I rode the bus for an hour towards Williamsburg with my roommate to see Kitty Green’s The Assistant. It was one of my first nights out since moving to New York City. I watched as Julia Garner, playing Jane, climbed into an Uber and rode from her apartment in Astoria towards Manhattan. It’s dark, she’s first to an office that looks cold, the audience listens as a pot of coffee bubbles.
Last spring I climbed into Ubers at five most mornings. I took other people’s cars to the Highland Park Station in Los Angeles, got on to the Gold Line, transferred to the Metro, jumped on to the Blue Bus. Taking public transit in Los Angeles is no easy feat: bags hung beneath my eyes, and my toes were always pinched in too-tight-loafers; my “work pants” from Goodwill almost fit, sagged a bit, and weren’t meant for me. But I learned how to sleep sitting up with an ear open. I learned how to wake up by Santa Monica.
The Assistant is a film concerned with silence: the stillness of an empty office, an elevator ride that makes you very small. Everything is quiet sans the clacking of a keyboard, the groan of a blender. Jane, a recent college-grad at an entry level position, wants to be a producer. Instead, she is working as an assistant for a man with power. She brings his sandwiches, dodges his wife’s anxious calls. “He” is an executive that viewers never see, whose name we never hear. “He” is not interesting, is not the subject, not the issue in question. We already know who “He” is.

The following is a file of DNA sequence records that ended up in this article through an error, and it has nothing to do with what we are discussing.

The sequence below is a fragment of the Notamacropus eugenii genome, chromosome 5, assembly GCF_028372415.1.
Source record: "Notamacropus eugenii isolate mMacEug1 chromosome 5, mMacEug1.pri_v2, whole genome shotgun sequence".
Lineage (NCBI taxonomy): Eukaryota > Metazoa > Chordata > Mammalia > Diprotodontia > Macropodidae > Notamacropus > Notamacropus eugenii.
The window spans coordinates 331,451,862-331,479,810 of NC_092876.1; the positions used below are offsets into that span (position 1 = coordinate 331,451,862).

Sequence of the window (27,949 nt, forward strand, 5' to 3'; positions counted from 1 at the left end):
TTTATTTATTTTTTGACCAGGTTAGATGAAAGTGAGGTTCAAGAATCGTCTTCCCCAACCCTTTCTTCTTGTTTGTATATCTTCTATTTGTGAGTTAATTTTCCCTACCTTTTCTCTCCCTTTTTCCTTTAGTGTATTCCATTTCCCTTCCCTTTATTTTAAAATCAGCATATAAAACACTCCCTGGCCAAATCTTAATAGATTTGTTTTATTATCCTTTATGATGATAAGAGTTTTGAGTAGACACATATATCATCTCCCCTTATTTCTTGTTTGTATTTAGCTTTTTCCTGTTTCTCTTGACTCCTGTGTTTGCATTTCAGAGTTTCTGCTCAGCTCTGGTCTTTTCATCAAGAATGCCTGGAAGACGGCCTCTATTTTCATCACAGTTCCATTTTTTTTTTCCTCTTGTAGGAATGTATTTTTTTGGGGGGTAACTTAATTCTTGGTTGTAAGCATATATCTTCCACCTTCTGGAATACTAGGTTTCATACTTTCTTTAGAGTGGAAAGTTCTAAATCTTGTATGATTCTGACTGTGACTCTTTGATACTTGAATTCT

The film mirrors the silence of abuse—and instead of seeing the power wielded by Jane’s boss, his presence becomes exhaustive without his physical presence.
I took the train to the subway to the bus, Eagle Rock to Santa Monica, on dark mornings while my housemates slept, because I wanted to write for television. I rode to my internship where I delivered mail and photo-copied books and stocked a kitchen with enough kombucha to cover my non-existent salary.
On my first morning at the job, I wore a yellow blouse that I felt good in. It had small ruffles and was bright without being young. As I walked from the Metro towards the Blue Bus, my top button burst open, fell off and towards sludge covered tracks. I showed up at the office with more cleavage than I’d intended. I sat at my central desk with the other interns, most of whom were male, located in the center of the building’s top floor so anyone could use us. A man halfway between my father and my dead grandfather’s age walked towards me with a sharp gaze, talked about my breasts, called me sexy before he went into the executive meeting. After, he followed me to the kitchen.
As I left that evening, a female assistant pulled me towards the bathroom and said I should Google him—that she shouldn’t say anything. That was how I learned that he was a top executive, “brought down by #MeToo,” offered a second chance that was likely his hundredth at a new and major production house, with power over all but one other white man. I wanted to quit, but could not quit and still graduate.
My housemates said I should quit when I was groped and flashed on the Metro. My coworkers were worried about my time spent on trains. But I was just as scared in a well-lit corner office with a potted Fiddle Leaf Fig and Cactus.
The Assistant is a film about silence and a film about capitalism and a film about exploitation—of sex, of bodies and of labor. A prolonged gaze towards a closed door with a couch behind it asks what we are willing to sacrifice, what we’re willing to tolerate, what we have to tolerate, when we are choiceless, when we exist in a system that requires our silence in order to buy food.